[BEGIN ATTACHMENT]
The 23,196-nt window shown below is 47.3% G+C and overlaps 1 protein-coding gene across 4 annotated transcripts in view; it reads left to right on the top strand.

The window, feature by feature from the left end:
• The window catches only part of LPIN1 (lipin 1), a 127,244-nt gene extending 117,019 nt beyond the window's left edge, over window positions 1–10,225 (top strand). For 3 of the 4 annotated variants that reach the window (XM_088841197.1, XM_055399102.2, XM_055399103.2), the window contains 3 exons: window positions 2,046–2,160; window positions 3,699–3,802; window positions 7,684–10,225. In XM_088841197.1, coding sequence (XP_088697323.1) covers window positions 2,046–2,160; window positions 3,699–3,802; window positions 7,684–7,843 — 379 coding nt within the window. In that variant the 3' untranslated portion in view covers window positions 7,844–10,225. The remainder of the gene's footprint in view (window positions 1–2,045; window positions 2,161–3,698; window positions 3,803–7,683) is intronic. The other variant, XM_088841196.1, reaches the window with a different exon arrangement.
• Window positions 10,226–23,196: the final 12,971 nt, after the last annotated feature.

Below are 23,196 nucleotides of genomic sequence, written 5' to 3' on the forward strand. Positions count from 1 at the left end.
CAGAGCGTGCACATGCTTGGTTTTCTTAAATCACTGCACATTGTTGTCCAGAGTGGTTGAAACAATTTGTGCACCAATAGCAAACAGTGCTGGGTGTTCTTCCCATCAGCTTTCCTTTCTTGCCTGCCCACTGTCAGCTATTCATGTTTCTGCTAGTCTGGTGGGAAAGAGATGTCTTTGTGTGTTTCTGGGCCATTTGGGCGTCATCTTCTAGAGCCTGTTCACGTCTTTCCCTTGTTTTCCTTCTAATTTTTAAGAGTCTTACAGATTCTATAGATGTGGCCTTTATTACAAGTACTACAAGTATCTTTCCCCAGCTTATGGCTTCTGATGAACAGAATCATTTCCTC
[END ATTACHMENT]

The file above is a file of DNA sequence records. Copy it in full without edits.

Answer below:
The 23,196-nt window shown below is 47.3% G+C and overlaps 1 protein-coding gene across 4 annotated transcripts in view; it reads left to right on the top strand.

The window, feature by feature from the left end:
• The window catches only part of LPIN1 (lipin 1), a 127,244-nt gene extending 117,019 nt beyond the window's left edge, over window positions 1–10,225 (top strand). For 3 of the 4 annotated variants that reach the window (XM_088841197.1, XM_055399102.2, XM_055399103.2), the window contains 3 exons: window positions 2,046–2,160; window positions 3,699–3,802; window positions 7,684–10,225. In XM_088841197.1, coding sequence (XP_088697323.1) covers window positions 2,046–2,160; window positions 3,699–3,802; window positions 7,684–7,843 — 379 coding nt within the window. In that variant the 3' untranslated portion in view covers window positions 7,844–10,225. The remainder of the gene's footprint in view (window positions 1–2,045; window positions 2,161–3,698; window positions 3,803–7,683) is intronic. The other variant, XM_088841196.1, reaches the window with a different exon arrangement.
• Window positions 10,226–23,196: the final 12,971 nt, after the last annotated feature.

Below are 23,196 nucleotides of genomic sequence, written 5' to 3' on the forward strand. Positions count from 1 at the left end.
CAGAGCGTGCACATGCTTGGTTTTCTTAAATCACTGCACATTGTTGTCCAGAGTGGTTGAAACAATTTGTGCACCAATAGCAAACAGTGCTGGGTGTTCTTCCCATCAGCTTTCCTTTCTTGCCTGCCCACTGTCAGCTATTCATGTTTCTGCTAGTCTGGTGGGAAAGAGATGTCTTTGTGTGTTTCTGGGCCATTTGGGCGTCATCTTCTAGAGCCTGTTCACGTCTTTCCCTTGTTTTCCTTCTAATTTTTAAGAGTCTTACAGATTCTATAGATGTGGCCTTTATTACAAGTACTACAAGTATCTTTCCCCAGCTTATGGCTTCTGATGAACAGAATCATTTCCTC